Presentation on theme: "Hinduism a mix of Aryan and Indus Valley beliefs – no single founder encourages truth, respect for all life, and detachment from the material world."— Presentation transcript:
Hinduism a mix of Aryan and Indus Valley beliefs – no single founder encourages truth, respect for all life, and detachment from the material world People who seek material riches and personal pleasure achieve only pain, suffering and the separation of their soul from the universal soul.
Brahman - the single supreme force that unites everything in the universe. One god who assumes many forms. The many gods of Hinduism each symbolize a different aspect of Brahman. Ancient proverb: “God is one, but wise people know it by many names.”
Main Hindu Gods Brahma - the Creator Vishnu - the Preserver Shiva - the Destroyer Shakti - wife of Shiva: both kind and cruel; a creator and destroyer.
Om ~ Sacred Symbol Sacred Text ~ Vedas & Upanishads
Jainism An offshoot of Hinduism founded by Mahavira around 500 BCE. It emphasizes ahimsa, meditation, and self-denial.
Buddhism Siddhartha Gautama born about 566 BCE to a life of luxury - a high-ranking family of the Kshatriya caste led a sheltered life of luxury in his father’s palace to prevent him from fulfilling the prophecy that he would become a wandering holy man married and had a son discovered human suffering beyond the palace walls: a sick person, and old person, and a dead body
age 29, he left the palace and wandered for years seeking wisdom to discover “the realm of life where there is neither suffering nor death” wandered for years seeking answers from Hindu scholars and holy men fasted until he became ill while meditating under a sacred tree he attained enlightenment
People must follow a middle way between a life devoted to pleasure and one based on harsh self-denial. He set out to reform Hinduism, not to create a new religion. He rejected the priests, formal rituals, caste system, and many gods of Hinduism. He encouraged enlightenment through meditation. He forbid followers to worship him.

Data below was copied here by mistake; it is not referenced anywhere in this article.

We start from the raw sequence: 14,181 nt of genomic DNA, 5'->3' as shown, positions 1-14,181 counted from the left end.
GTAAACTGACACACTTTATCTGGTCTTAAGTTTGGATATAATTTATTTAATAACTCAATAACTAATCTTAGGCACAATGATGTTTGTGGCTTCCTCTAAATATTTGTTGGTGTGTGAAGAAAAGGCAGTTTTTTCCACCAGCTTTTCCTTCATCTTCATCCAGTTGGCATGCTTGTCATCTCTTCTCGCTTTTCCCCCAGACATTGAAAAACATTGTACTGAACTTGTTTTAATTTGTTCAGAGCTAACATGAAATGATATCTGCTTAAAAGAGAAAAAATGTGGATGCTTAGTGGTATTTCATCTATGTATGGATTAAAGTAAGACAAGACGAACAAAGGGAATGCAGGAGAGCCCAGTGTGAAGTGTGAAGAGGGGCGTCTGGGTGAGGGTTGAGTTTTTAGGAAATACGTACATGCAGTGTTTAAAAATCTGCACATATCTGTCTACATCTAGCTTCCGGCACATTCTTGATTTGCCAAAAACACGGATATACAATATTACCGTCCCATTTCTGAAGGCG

Two Schools of Buddhism After Buddha’s death, his teachings spread throughout India and into Asia. Theravada - spread to Sri Lanka and Southeast Asia closely followed Buddha’s teachings required a life devoted to spiritual work Mahayana - spread to China, Tibet, Korea, and Japan worshipped Buddha as a god
In India, Buddhism was eventually absorbed into Hinduism. Buddha became another Hindu god. Sacred Text ~ Tripitaka (Three Baskets of Wisdom)
Terms to Know moksha - union with brahman in Hinduism. reincarnation - rebirth of the soul in another bodily form. This is necessary because most people cannot achieve moksha in one lifetime. With reincarnation you can work toward moksha over many lifetimes.
More Terms to Know karma - the actions of a person’s life that affect his or her fate in the next life. The endless cycle of life and rebirth is symbolized by the wheel in Indian art. dharma - the religious and moral duties of a person. Just as the god Krishna told Arjuna in the Bhagavad- Gita, “For their is more joy in doing one’s duty badly than in doing another man’s duty well.” The concepts of karma and dharma have supported the caste system.
Even More Terms to Know ahimsa - nonviolence. nirvana - union with the universe and release from the cycle of rebirth in Buddhist. stupa - large dome- shaped shrines that housed the sacred remains of the Buddha of other holy people. They are usually ringed with enclosed walkways where Buddhist monks could walk slowly and chant their prayers.
Four Noble Truths 1. All life is suffering, pain, and sorrow. 2. The cause of suffering is the desire for things that are really illusions, such as riches, power, and long life. 3. The only cure for suffering is to overcome desire. 4. The way to overcome desire is to follow the Eightfold Path.